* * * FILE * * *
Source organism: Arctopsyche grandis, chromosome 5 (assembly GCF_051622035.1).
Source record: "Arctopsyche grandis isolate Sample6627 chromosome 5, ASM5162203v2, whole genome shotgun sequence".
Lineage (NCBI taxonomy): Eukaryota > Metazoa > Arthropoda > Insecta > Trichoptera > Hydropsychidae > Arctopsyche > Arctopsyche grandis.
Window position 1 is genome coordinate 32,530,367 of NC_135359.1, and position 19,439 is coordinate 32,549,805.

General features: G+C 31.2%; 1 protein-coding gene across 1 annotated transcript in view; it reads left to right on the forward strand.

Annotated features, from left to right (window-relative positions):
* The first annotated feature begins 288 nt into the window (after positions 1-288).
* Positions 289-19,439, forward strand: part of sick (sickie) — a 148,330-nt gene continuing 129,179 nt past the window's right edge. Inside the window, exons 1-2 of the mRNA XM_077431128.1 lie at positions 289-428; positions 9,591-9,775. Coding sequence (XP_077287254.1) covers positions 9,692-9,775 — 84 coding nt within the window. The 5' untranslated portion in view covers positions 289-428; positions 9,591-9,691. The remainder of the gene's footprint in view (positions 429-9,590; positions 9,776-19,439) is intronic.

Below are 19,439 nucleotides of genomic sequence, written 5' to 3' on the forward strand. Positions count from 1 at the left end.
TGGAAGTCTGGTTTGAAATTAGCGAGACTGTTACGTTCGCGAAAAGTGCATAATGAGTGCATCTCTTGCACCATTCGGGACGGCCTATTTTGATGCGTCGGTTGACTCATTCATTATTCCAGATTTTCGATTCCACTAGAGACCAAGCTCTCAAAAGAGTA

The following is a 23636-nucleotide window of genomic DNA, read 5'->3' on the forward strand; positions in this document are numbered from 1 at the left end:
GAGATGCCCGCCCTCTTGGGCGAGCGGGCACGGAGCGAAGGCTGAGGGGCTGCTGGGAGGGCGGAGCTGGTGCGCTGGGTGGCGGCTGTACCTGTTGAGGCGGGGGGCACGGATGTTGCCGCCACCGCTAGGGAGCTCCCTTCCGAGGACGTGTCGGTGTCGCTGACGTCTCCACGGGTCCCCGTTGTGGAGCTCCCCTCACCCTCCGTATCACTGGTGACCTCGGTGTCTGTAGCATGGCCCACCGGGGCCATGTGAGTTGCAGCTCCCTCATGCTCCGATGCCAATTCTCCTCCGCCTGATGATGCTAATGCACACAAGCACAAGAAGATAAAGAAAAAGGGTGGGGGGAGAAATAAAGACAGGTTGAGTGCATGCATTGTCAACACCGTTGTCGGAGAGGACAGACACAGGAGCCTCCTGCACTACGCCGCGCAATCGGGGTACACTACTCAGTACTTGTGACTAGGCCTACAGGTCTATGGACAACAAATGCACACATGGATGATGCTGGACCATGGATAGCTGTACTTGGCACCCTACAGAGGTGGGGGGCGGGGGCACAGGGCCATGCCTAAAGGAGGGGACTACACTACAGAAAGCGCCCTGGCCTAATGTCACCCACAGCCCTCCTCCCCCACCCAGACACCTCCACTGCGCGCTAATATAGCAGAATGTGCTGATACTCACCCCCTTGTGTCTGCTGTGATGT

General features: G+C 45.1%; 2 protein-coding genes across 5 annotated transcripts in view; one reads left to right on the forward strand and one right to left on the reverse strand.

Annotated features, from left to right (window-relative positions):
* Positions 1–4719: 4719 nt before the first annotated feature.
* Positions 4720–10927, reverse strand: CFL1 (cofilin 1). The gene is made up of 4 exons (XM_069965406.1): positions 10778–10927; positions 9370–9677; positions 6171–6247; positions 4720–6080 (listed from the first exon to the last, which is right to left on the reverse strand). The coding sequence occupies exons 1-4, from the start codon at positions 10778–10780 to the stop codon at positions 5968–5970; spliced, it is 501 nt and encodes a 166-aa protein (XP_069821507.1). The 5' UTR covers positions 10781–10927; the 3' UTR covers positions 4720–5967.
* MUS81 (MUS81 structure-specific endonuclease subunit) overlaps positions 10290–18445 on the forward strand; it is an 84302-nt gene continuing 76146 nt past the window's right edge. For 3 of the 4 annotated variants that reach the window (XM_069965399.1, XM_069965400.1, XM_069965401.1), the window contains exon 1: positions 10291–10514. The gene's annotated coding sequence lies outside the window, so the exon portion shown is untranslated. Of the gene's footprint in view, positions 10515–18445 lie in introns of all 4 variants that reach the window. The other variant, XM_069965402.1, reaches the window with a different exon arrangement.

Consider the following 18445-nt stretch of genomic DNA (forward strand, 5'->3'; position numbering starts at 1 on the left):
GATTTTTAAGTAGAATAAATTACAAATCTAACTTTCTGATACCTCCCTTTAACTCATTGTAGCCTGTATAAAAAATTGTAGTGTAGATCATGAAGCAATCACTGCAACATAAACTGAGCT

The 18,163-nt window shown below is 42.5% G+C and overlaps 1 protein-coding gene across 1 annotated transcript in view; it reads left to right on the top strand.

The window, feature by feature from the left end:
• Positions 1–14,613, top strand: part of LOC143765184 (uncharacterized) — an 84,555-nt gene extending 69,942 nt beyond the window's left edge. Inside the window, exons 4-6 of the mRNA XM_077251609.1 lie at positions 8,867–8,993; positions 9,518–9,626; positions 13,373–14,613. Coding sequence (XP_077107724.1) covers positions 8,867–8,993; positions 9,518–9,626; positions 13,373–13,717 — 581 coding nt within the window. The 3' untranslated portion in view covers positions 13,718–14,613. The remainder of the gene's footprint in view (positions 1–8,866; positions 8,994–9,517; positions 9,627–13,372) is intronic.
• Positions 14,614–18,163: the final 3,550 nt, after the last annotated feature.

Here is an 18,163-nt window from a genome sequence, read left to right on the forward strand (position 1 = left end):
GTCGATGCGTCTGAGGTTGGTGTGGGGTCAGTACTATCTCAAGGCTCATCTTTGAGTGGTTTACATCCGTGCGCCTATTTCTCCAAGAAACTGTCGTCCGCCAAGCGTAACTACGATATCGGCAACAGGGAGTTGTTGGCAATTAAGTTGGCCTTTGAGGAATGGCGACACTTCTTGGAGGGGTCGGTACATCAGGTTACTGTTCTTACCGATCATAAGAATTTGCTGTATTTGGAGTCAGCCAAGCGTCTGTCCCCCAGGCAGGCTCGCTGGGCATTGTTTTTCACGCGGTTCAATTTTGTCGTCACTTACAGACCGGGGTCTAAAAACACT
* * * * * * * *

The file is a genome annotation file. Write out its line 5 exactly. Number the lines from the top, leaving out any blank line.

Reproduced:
General features: G+C 31.2%; 1 protein-coding gene across 1 annotated transcript in view; it reads left to right on the forward strand.